Outreach Food Shelf in Alexandria celebrates 40 years
A 40-year celebration is planned for Wednesday, June 29.
ALEXANDRIA — Forty years ago, a local pastor recognized a need for a food shelf in the Alexandria lakes area.
Jeff Bullock of Emmanuel Episcopal Church started what is now known as the Outreach Food Shelf in the attic of the Alexandria church, according to current food shelf director, Bernice Wimmer.
A parish led by Mary and Tom Sinning, along with several other couples, quickly spread the message about the new food shelf to other area churches and the community.
“The community responded by donating food and money to help, and the food shelf quickly outgrew its space in the attic of the church and expanded to include the basement of the church,” said Wimmer.
Now, 40 years later, the Outreach Food Shelf sits in its own space at 1205 Lake Street in Alexandria. And it will be hosting a 40-year celebration on Wednesday, June 29, from 4:30 to 7 p.m.
The event, aimed to honor its "Hunger Heroes,” will include food, fun, music and history. Mark Anthony from Voice of Alexandria will be providing music as he does impersonations of Elvis and Neil Diamond, and Sandy Susag, avid arts enthusiast and Alexandria School Board member, is set to also perform as she will be doing an impersonation of Dolly Parton.
Tours of the food shelf – from its beginnings at the church to its current location – will be provided by Tom Sinning.
“This event is a chance to show appreciation to our ‘Hunger Heroes’ who have contributed food, money and their time and talent, to feed the hungry in our community and for making the Outreach Food Shelf what it is today,” said Wimmer.
A look back
Here is a look back at a brief timeline of how the food shelf began to where it is at today:
- 1982 – The Emmanuel Episcopal Church opened its doors to people in need of food.
- 1984 – The demand was so great that the church could no longer house the food shelf. With donations and then volunteers from the Alexandria Technical and Community College, a new 24-foot by 24-foot building was built.
- 1995 – Now serving more than 2,000 families, the food shelf needed to expand and a 24-foot by 30-foot addition was built.
- 2002 – The number of families being served more than tripled. The food shelf helped 6,200 families with more than 40% being children. With that, a 24-foot by 24-foot addition was once again added, along with that, water and sewer were added on.
- 2005 – The Outreach Food Shelf was granted 501c3 status. At that time, it went from being known as the Food Shelf to the Outreach Food Shelf.
- 2007 – As the food shelf needs continued to grow, a 24-foot by 36-foot garage was built for storage.
- 2017 – An expansion is once again needed as numbers just keep growing. This time, a 996-square foot addition was built.
- Past directors – Wally Bloom and Vicki Bump . Mary Sinning was the president of the board of directors for many years.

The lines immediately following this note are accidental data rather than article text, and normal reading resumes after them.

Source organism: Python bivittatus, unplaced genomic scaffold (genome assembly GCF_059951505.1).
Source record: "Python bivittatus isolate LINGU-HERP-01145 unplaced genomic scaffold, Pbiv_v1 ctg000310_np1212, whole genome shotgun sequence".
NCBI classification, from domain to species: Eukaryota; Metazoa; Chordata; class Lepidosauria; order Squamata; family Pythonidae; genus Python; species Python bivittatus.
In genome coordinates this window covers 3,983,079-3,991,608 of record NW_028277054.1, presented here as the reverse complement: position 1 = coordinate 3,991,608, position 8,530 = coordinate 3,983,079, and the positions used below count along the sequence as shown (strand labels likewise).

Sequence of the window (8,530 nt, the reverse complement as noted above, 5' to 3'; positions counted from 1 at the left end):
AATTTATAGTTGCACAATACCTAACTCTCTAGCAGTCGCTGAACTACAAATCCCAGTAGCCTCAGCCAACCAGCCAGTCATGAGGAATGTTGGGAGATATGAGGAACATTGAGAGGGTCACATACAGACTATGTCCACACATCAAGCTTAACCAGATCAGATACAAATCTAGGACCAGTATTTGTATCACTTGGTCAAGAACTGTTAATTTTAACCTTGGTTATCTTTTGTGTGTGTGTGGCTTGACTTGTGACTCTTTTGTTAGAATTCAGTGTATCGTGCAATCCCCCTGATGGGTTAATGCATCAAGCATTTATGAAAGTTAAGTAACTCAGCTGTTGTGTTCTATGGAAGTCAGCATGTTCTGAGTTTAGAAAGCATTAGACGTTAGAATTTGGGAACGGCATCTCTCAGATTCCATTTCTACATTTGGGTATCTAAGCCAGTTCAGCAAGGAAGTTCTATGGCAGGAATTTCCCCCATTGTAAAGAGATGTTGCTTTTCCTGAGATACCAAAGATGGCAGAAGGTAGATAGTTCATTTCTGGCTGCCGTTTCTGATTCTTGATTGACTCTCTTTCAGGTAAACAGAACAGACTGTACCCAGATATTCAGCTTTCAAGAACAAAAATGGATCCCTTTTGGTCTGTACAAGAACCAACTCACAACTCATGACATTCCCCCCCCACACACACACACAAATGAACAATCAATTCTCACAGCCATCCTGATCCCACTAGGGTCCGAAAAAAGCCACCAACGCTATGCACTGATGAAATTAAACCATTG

40 years later
Wimmer said that 40 years after the mission of “no one in Douglas County goes hungry,” was initiated, the food shelf continues to provide food for people in the lakes area.
“This is possible and has been possible because of the support we receive from the community,” she said.
In 2021, Wimmer said volunteers worked more than 17,000 hours, local grocery stores donated more than 488,000 pounds of food and community members collected and donated more than 134,600 pounds of food.
In January of 2022, the Outreach Food Shelf served 283 families and keeps increasing, Wimmer said, noting that in May of this year, the food shelf served 342 families.
As the Outreach Food Shelf looks to the future, Wimmer said she, along with the board of directors, will be doing some strategic planning this coming September. Some of the items they will be looking at, she said, include possible online shopping for clients, a mobile pantry for the parking lot and how they can get easier access for their clients as many of them have transportation issues.
“The community has been awesome,” said Wimmer. “Our greatest needs have changed since the beginning of the year. With supply chain issues, food is not only more expensive but hard to get.”
She provided an example in pasta noodles. In a typical week, Wimmer said the food shelf goes through between 80 and 90 pounds of pasta and that many times in the last month, there hasn’t been any spaghetti noodles in the stores. That is how things have changed, she said.
If people are interested in donating to the Outreach Food Shelf, Wimmer provided guidelines for what they need most. She said non-perishable items in unbreakable containers that are not expired, such as soups, spaghetti sauces, pasta noodles, Hamburger Helper-style foods, rice, canned meat, vegetables and fruit, along with peanut butter, oil, flour and sugar.
“A good guideline is the things you like to keep on hand,” she said, adding that a great idea for people is when they are out shopping, just grab an extra item or two for the hungry and drop it off at the food shelf.